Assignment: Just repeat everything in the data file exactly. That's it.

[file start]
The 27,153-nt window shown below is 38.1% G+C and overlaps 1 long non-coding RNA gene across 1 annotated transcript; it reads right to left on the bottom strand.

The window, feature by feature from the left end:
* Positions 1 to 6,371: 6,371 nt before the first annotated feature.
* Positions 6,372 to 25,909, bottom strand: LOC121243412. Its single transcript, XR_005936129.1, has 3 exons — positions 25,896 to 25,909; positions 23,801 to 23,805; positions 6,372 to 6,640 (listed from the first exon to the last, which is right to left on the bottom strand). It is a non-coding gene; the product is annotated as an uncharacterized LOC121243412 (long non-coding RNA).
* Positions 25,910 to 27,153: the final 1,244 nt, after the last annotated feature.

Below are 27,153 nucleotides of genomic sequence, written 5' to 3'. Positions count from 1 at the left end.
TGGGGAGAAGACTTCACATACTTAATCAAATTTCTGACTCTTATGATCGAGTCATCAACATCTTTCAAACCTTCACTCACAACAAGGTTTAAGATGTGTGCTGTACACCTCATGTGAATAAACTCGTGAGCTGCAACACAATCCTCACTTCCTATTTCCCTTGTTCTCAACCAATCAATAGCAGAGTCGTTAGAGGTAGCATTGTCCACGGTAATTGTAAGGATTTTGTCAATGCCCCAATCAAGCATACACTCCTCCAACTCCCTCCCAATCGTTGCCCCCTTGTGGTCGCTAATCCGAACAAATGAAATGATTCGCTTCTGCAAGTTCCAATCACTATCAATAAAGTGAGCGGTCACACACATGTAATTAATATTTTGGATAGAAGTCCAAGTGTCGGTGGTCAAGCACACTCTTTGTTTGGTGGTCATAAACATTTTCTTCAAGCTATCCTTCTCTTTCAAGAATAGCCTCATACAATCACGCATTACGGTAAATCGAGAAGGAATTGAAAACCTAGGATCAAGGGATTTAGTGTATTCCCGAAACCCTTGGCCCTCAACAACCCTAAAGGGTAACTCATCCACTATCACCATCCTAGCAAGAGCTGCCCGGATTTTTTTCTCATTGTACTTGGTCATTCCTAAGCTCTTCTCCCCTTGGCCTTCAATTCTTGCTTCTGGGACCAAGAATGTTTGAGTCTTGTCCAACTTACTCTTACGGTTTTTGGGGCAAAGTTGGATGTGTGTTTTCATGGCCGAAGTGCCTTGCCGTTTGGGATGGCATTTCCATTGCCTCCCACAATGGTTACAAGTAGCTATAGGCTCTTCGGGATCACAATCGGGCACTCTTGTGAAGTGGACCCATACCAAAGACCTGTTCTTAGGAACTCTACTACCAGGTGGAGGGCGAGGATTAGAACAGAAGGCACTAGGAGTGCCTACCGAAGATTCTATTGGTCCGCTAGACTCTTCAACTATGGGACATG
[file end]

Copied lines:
The 27,153-nt window shown below is 38.1% G+C and overlaps 1 long non-coding RNA gene across 1 annotated transcript; it reads right to left on the bottom strand.

The window, feature by feature from the left end:
* Positions 1 to 6,371: 6,371 nt before the first annotated feature.
* Positions 6,372 to 25,909, bottom strand: LOC121243412. Its single transcript, XR_005936129.1, has 3 exons — positions 25,896 to 25,909; positions 23,801 to 23,805; positions 6,372 to 6,640 (listed from the first exon to the last, which is right to left on the bottom strand). It is a non-coding gene; the product is annotated as an uncharacterized LOC121243412 (long non-coding RNA).
* Positions 25,910 to 27,153: the final 1,244 nt, after the last annotated feature.

Below are 27,153 nucleotides of genomic sequence, written 5' to 3'. Positions count from 1 at the left end.
TGGGGAGAAGACTTCACATACTTAATCAAATTTCTGACTCTTATGATCGAGTCATCAACATCTTTCAAACCTTCACTCACAACAAGGTTTAAGATGTGTGCTGTACACCTCATGTGAATAAACTCGTGAGCTGCAACACAATCCTCACTTCCTATTTCCCTTGTTCTCAACCAATCAATAGCAGAGTCGTTAGAGGTAGCATTGTCCACGGTAATTGTAAGGATTTTGTCAATGCCCCAATCAAGCATACACTCCTCCAACTCCCTCCCAATCGTTGCCCCCTTGTGGTCGCTAATCCGAACAAATGAAATGATTCGCTTCTGCAAGTTCCAATCACTATCAATAAAGTGAGCGGTCACACACATGTAATTAATATTTTGGATAGAAGTCCAAGTGTCGGTGGTCAAGCACACTCTTTGTTTGGTGGTCATAAACATTTTCTTCAAGCTATCCTTCTCTTTCAAGAATAGCCTCATACAATCACGCATTACGGTAAATCGAGAAGGAATTGAAAACCTAGGATCAAGGGATTTAGTGTATTCCCGAAACCCTTGGCCCTCAACAACCCTAAAGGGTAACTCATCCACTATCACCATCCTAGCAAGAGCTGCCCGGATTTTTTTCTCATTGTACTTGGTCATTCCTAAGCTCTTCTCCCCTTGGCCTTCAATTCTTGCTTCTGGGACCAAGAATGTTTGAGTCTTGTCCAACTTACTCTTACGGTTTTTGGGGCAAAGTTGGATGTGTGTTTTCATGGCCGAAGTGCCTTGCCGTTTGGGATGGCATTTCCATTGCCTCCCACAATGGTTACAAGTAGCTATAGGCTCTTCGGGATCACAATCGGGCACTCTTGTGAAGTGGACCCATACCAAAGACCTGTTCTTAGGAACTCTACTACCAGGTGGAGGGCGAGGATTAGAACAGAAGGCACTAGGAGTGCCTACCGAAGATTCTATTGGTCCGCTAGACTCTTCAACTATGGGACATG